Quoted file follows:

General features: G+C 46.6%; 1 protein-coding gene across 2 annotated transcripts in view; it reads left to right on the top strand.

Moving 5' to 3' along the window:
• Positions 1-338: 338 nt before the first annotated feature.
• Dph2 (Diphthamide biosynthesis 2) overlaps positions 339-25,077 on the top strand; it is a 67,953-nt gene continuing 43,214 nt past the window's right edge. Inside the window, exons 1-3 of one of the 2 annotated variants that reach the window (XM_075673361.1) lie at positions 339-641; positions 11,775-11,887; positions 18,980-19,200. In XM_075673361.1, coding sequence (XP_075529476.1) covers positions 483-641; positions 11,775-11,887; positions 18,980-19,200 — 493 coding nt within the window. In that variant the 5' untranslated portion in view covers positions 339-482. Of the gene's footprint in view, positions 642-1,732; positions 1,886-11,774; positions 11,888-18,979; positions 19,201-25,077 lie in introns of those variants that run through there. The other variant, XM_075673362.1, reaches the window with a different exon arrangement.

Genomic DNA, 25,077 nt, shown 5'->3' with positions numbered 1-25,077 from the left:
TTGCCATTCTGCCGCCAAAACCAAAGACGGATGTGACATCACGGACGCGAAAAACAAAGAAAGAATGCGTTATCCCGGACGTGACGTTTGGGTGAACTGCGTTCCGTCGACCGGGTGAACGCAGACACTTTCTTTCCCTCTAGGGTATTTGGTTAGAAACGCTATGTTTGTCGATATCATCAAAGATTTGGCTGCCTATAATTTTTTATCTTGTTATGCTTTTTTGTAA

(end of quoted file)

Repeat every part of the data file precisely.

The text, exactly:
General features: G+C 46.6%; 1 protein-coding gene across 2 annotated transcripts in view; it reads left to right on the top strand.

Moving 5' to 3' along the window:
• Positions 1-338: 338 nt before the first annotated feature.
• Dph2 (Diphthamide biosynthesis 2) overlaps positions 339-25,077 on the top strand; it is a 67,953-nt gene continuing 43,214 nt past the window's right edge. Inside the window, exons 1-3 of one of the 2 annotated variants that reach the window (XM_075673361.1) lie at positions 339-641; positions 11,775-11,887; positions 18,980-19,200. In XM_075673361.1, coding sequence (XP_075529476.1) covers positions 483-641; positions 11,775-11,887; positions 18,980-19,200 — 493 coding nt within the window. In that variant the 5' untranslated portion in view covers positions 339-482. Of the gene's footprint in view, positions 642-1,732; positions 1,886-11,774; positions 11,888-18,979; positions 19,201-25,077 lie in introns of those variants that run through there. The other variant, XM_075673362.1, reaches the window with a different exon arrangement.

Genomic DNA, 25,077 nt, shown 5'->3' with positions numbered 1-25,077 from the left:
TTGCCATTCTGCCGCCAAAACCAAAGACGGATGTGACATCACGGACGCGAAAAACAAAGAAAGAATGCGTTATCCCGGACGTGACGTTTGGGTGAACTGCGTTCCGTCGACCGGGTGAACGCAGACACTTTCTTTCCCTCTAGGGTATTTGGTTAGAAACGCTATGTTTGTCGATATCATCAAAGATTTGGCTGCCTATAATTTTTTATCTTGTTATGCTTTTTTGTAA